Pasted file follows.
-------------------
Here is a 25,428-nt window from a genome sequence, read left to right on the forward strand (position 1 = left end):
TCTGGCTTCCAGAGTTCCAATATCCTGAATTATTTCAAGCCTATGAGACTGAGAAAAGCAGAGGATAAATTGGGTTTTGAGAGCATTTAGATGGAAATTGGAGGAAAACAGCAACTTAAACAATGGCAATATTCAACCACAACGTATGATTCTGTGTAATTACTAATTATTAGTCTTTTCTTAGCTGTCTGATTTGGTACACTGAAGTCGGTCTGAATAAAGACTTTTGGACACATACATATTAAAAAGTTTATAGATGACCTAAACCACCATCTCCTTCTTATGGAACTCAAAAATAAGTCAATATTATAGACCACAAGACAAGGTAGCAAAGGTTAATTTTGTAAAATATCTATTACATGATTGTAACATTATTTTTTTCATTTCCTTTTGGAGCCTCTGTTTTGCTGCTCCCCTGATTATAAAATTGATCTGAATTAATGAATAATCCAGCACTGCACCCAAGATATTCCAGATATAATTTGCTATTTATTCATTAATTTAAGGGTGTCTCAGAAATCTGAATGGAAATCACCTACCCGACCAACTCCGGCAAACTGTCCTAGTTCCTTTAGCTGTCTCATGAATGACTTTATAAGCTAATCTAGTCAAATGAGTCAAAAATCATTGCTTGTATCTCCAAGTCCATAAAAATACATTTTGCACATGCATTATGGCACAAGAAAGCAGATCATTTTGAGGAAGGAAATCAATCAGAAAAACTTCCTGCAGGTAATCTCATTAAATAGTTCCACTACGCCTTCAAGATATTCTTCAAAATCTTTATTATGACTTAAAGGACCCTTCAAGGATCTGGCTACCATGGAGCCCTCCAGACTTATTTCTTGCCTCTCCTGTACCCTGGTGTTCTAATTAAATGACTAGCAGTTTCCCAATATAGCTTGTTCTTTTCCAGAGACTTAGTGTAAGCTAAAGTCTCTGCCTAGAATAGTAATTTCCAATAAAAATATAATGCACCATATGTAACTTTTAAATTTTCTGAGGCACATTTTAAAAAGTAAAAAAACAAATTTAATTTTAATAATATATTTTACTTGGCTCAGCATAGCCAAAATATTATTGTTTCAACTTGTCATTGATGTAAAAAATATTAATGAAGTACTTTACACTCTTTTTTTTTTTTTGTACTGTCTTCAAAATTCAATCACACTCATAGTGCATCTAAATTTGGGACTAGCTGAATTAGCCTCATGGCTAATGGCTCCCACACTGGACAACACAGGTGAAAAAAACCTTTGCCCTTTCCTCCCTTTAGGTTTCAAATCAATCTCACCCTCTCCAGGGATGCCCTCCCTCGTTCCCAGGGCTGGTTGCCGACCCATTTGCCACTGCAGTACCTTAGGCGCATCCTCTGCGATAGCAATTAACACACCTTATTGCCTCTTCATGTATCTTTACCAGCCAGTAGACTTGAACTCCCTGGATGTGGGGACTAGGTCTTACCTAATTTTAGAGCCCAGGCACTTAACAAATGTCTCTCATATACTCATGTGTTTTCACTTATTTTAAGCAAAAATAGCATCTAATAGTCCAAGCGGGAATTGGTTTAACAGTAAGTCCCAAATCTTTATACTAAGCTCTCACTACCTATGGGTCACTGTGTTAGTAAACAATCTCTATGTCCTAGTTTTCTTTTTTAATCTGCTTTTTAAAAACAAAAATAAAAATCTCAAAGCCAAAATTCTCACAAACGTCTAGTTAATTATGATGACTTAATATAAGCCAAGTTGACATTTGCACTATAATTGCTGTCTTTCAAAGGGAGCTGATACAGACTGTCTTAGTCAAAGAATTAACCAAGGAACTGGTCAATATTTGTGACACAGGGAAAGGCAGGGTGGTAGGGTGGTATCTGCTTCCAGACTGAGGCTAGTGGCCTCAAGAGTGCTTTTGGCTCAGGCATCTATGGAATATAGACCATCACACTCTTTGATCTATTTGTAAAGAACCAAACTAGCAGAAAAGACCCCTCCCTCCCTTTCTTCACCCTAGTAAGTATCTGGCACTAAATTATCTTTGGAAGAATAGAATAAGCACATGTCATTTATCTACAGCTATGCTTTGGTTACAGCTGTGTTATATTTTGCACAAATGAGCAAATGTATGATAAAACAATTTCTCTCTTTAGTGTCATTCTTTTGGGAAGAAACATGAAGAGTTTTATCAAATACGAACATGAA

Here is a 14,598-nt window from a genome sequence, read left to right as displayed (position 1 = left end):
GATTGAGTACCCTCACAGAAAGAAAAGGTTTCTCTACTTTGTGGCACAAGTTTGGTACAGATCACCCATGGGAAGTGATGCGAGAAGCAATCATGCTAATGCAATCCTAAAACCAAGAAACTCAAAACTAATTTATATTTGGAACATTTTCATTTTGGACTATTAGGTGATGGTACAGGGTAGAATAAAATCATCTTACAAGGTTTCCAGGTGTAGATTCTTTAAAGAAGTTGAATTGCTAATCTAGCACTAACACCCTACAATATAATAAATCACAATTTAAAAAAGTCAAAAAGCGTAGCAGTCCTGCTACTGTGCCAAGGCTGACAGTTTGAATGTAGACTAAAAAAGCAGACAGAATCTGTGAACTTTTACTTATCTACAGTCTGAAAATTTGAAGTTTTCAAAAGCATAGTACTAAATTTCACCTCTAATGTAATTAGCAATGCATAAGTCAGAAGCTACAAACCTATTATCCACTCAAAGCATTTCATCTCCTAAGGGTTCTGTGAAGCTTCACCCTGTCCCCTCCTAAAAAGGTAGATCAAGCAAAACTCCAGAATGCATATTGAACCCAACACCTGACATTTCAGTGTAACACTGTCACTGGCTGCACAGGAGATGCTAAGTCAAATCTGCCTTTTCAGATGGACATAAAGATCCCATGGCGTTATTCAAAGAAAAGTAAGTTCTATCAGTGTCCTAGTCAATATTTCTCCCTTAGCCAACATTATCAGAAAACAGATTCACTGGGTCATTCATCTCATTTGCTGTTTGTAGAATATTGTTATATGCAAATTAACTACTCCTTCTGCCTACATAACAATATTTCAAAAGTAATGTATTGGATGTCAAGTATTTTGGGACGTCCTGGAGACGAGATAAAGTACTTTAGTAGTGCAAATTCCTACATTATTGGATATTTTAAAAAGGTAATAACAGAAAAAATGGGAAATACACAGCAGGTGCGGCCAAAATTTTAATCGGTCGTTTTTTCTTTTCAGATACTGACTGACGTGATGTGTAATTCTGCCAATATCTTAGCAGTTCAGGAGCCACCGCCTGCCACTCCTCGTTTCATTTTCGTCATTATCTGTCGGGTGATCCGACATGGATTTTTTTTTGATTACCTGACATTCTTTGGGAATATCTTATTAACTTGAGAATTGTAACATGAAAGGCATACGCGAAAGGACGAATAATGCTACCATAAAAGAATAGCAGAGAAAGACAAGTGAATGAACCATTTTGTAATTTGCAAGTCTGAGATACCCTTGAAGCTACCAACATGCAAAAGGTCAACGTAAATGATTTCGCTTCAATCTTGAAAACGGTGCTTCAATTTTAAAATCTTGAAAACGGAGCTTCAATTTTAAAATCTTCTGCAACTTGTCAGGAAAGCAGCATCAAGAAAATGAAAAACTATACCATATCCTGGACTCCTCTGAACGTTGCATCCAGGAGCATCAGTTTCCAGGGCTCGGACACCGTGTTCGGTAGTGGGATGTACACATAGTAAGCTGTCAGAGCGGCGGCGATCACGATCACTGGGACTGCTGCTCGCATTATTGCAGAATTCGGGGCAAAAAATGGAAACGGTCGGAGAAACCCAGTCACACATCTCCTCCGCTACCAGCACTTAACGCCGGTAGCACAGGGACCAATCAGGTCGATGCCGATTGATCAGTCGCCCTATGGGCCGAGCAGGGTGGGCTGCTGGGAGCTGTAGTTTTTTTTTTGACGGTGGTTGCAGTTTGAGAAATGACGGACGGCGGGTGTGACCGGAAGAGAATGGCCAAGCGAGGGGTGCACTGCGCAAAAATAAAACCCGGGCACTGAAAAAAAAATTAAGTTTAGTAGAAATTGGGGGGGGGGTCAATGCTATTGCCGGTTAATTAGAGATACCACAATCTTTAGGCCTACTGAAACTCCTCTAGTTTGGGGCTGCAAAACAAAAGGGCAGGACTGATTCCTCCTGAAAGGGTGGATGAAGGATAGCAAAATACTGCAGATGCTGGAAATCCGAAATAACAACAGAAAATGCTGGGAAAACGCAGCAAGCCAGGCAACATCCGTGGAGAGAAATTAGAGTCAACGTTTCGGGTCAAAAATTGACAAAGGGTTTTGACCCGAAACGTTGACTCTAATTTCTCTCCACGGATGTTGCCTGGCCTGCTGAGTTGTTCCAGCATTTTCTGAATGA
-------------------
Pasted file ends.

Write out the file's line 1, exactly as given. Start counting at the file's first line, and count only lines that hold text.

Here is a 25,428-nt window from a genome sequence, read left to right on the forward strand (position 1 = left end):